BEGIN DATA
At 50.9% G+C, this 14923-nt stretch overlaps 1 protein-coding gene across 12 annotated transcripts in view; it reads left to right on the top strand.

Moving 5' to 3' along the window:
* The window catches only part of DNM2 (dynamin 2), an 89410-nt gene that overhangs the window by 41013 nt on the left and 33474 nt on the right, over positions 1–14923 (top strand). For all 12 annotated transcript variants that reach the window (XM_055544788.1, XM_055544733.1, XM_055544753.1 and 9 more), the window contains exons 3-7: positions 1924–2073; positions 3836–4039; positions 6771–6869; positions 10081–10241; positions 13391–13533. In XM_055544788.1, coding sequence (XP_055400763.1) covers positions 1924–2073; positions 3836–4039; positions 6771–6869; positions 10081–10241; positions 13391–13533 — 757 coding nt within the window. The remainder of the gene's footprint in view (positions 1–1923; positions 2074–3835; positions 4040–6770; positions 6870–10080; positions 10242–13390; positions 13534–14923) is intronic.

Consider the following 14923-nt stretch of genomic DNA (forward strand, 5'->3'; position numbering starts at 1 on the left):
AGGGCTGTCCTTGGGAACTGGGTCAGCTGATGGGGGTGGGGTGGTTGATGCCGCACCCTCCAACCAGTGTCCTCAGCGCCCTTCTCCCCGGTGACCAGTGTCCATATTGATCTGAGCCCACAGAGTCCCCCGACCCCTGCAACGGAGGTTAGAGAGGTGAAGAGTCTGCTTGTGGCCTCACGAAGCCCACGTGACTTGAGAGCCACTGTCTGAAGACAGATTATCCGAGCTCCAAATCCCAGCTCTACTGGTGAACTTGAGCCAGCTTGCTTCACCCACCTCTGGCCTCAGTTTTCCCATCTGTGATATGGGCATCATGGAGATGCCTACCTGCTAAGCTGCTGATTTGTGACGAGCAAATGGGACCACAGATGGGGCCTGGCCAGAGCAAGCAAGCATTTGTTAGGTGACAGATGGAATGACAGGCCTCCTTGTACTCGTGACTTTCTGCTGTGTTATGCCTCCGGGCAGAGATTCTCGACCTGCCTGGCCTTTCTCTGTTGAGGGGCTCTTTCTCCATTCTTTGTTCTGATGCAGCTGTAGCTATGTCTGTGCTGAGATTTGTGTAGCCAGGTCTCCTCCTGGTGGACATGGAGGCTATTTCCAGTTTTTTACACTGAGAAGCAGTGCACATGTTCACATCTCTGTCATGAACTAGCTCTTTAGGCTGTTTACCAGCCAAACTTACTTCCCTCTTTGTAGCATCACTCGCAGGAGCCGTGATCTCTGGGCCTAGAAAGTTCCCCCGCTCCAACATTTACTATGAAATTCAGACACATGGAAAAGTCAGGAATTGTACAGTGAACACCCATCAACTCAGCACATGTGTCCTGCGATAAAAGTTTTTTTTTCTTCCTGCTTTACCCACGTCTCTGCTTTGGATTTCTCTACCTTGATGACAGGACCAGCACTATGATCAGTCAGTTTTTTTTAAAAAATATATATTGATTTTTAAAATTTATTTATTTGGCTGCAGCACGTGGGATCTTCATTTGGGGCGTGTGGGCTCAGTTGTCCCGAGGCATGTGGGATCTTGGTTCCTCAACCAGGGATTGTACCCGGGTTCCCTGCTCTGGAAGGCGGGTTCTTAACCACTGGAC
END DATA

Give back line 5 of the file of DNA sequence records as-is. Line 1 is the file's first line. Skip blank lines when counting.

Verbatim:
AGGGCTGTCCTTGGGAACTGGGTCAGCTGATGGGGGTGGGGTGGTTGATGCCGCACCCTCCAACCAGTGTCCTCAGCGCCCTTCTCCCCGGTGACCAGTGTCCATATTGATCTGAGCCCACAGAGTCCCCCGACCCCTGCAACGGAGGTTAGAGAGGTGAAGAGTCTGCTTGTGGCCTCACGAAGCCCACGTGACTTGAGAGCCACTGTCTGAAGACAGATTATCCGAGCTCCAAATCCCAGCTCTACTGGTGAACTTGAGCCAGCTTGCTTCACCCACCTCTGGCCTCAGTTTTCCCATCTGTGATATGGGCATCATGGAGATGCCTACCTGCTAAGCTGCTGATTTGTGACGAGCAAATGGGACCACAGATGGGGCCTGGCCAGAGCAAGCAAGCATTTGTTAGGTGACAGATGGAATGACAGGCCTCCTTGTACTCGTGACTTTCTGCTGTGTTATGCCTCCGGGCAGAGATTCTCGACCTGCCTGGCCTTTCTCTGTTGAGGGGCTCTTTCTCCATTCTTTGTTCTGATGCAGCTGTAGCTATGTCTGTGCTGAGATTTGTGTAGCCAGGTCTCCTCCTGGTGGACATGGAGGCTATTTCCAGTTTTTTACACTGAGAAGCAGTGCACATGTTCACATCTCTGTCATGAACTAGCTCTTTAGGCTGTTTACCAGCCAAACTTACTTCCCTCTTTGTAGCATCACTCGCAGGAGCCGTGATCTCTGGGCCTAGAAAGTTCCCCCGCTCCAACATTTACTATGAAATTCAGACACATGGAAAAGTCAGGAATTGTACAGTGAACACCCATCAACTCAGCACATGTGTCCTGCGATAAAAGTTTTTTTTTCTTCCTGCTTTACCCACGTCTCTGCTTTGGATTTCTCTACCTTGATGACAGGACCAGCACTATGATCAGTCAGTTTTTTTTAAAAAATATATATTGATTTTTAAAATTTATTTATTTGGCTGCAGCACGTGGGATCTTCATTTGGGGCGTGTGGGCTCAGTTGTCCCGAGGCATGTGGGATCTTGGTTCCTCAACCAGGGATTGTACCCGGGTTCCCTGCTCTGGAAGGCGGGTTCTTAACCACTGGAC